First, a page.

11 Feb Neither Martyrdom Nor Cowardice Are Effective Campaigning Strategies

The dreadful tragedy of Winston Matthews’ imprisonment was exacerbated today by news from Oxford Crown Court. There, on Friday, Judge Patrick Eccles imposed a suspended sentence on Andrew Walters, a sufferer of chronic back pain, despite him being caught with 135 plants, £2630 in cash and “hundreds of grams of skunk”. See here.

Judge Eccles said:

“The fact is, given the medical history, despite the quantity and despite the fact he has been told not to do it before, it seems it’s not in the public interest for him to serve an immediate sentence of imprisonment.

You’re not by any standard definition a criminal, but the fact is you are somebody who had decided because of your own difficulties you were entitled to break the law on a significant scale by cultivating cannabis to provide medication for your own condition.”

By contrast, Winston was caught with only 80 plants but as a result of three separate incidents, the latter two while on bail, he was sent to jail for 16 months. See here.

Not under any circumstances should any medicinal user be criticised at all for doing whatever it takes to obtain the medicine that he needs. However, Winston’s actions were inevitably seen as provocative by the Court. His past campaigning which consisted mainly of videos of him smoking his bong will not have endeared him and his cause to anyone, certainly not those who are presently opposed to cannabis. They are the people we most need to influence but their prejudices will have been confirmed if they saw Winston’s videos.

No one can doubt Winston’s courage but we need to campaign far smarter if we are to achieve results. Of course CLEAR supports the Free Winston Matthews campaign but unless he wins an appeal (of which there must be a real chance) he will probably serve six months before being released on a tag. CLEAR has sent him a cheque to his prison account to try and make his time a little easier to bear. Many others are contributing to a fund for him.

Strong grounds for appeal will be the new sentencing guidelines which come into force at the end of February. For the first time they formally recognise medicinal use as mitigation. Winston must stand a good chance if he does choose to appeal.

The new sentencing guidelines are a breakthrough for cannabis users and mean that anyone with less than 100 grams or growing fewer than nine plants should only be subject to a small fine or low level community order. Of course, that is less certain if you’re a repeat offender but judges are obliged to follow the new guidelines unless there’s a very good and explicit reason not to do so.

That’s why it’s surprising that from some quarters there has been such negativity and cowardice about seizing on this good news and promoting it as part of the campaign.

Back in the 1970s, Release was everyone’s friend. Anyone who enjoyed using cannabis knew that Release was the place to go for advice and the banner around which we could rally to oppose prohibition. That has all changed. Release has turned away from the mainstream and become an uber-politically correct collection of lawyers interested only in more and more esoteric minorities. Now it is little more than a free legal advice bureau.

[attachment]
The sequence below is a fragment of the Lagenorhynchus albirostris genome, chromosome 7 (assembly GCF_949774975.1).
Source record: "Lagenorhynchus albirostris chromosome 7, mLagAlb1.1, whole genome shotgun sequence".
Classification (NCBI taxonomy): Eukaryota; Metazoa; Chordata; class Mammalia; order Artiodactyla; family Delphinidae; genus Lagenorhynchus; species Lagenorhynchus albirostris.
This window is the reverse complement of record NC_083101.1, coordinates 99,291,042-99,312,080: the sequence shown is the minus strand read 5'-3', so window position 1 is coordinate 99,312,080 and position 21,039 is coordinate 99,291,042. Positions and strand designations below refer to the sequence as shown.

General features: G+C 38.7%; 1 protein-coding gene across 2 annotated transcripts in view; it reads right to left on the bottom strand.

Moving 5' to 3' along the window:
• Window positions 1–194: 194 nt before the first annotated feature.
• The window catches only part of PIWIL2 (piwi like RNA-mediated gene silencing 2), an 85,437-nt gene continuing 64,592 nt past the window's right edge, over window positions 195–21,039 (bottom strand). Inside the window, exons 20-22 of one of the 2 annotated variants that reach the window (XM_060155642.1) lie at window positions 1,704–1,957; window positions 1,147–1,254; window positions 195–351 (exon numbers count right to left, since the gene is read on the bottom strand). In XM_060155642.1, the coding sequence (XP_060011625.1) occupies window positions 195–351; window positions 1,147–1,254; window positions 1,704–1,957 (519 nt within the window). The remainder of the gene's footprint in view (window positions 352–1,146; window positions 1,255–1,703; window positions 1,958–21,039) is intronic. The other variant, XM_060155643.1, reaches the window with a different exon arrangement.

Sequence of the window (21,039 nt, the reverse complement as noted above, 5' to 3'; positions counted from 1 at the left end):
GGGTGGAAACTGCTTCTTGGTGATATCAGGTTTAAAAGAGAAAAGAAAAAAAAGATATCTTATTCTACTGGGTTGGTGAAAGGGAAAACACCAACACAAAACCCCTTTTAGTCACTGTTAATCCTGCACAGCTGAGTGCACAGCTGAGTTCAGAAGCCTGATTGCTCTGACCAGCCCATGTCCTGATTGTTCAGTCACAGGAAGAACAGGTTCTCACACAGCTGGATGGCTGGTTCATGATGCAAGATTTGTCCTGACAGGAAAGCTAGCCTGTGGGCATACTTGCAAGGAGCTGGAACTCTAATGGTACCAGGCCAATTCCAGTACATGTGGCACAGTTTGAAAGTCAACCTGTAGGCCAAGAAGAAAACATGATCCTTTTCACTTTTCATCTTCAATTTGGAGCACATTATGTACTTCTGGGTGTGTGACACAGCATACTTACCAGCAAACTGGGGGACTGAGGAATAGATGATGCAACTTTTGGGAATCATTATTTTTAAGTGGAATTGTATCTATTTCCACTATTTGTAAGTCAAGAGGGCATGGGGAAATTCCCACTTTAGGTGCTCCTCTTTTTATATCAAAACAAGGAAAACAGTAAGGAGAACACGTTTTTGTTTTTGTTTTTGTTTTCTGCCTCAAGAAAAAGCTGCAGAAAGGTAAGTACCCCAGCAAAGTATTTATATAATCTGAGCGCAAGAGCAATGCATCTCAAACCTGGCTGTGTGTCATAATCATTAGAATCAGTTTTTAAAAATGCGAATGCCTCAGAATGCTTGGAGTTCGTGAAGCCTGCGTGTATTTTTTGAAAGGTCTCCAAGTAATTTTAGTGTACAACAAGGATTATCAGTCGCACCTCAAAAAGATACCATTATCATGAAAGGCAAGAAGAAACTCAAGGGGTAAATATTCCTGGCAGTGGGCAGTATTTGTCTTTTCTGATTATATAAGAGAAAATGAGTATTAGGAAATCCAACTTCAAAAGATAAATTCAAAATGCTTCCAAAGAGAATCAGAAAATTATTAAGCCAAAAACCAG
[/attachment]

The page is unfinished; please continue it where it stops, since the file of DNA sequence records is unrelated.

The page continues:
I suppose that given the inevitable caution of lawyers, Release was never going to enthuse about the new guidelines. Its advice is here – accurate but extremely unhelpful. It has only one campaigning idea, which is to run letters signed by celebrities as national press advertisements. It is a shame that it does not spend its money more wisely and that it cannot assist people effectively with what the new guidelines mean. As its founder, Caroline Coon, wrote:

“For too long there has been a deep strategic failure of principle, a failure to fight for anti-prohibition policies. For too long Release directors have been ludicrously unambitious. Release is producing vague, derivative, ‘decorative’ waffle. There is very little difference between what Release says on its web site and what government says in various drug information outlets. It is dull and tepid. Release does not care. Release does not campaign.”

So neither martyrdom nor cowardice are effective campaigning strategies. That is why CLEAR, now the largest, membership-based, democratically run, drug reform group in Britain takes a different path.

We will constantly promote ideas and proposals for regulation. We will gratefully accept any progress that is made, however small, and do all we can to inform and educate those who use cannabis and the public in general. The new sentencing guidelines are massive progress. With the Home Affairs select committee inquiry into drugs policy and the various ballots for marijuana in the USA elections, the end of prohibition is in sight. We are getting there. The weed and, more importantly, the people who use it will soon be free!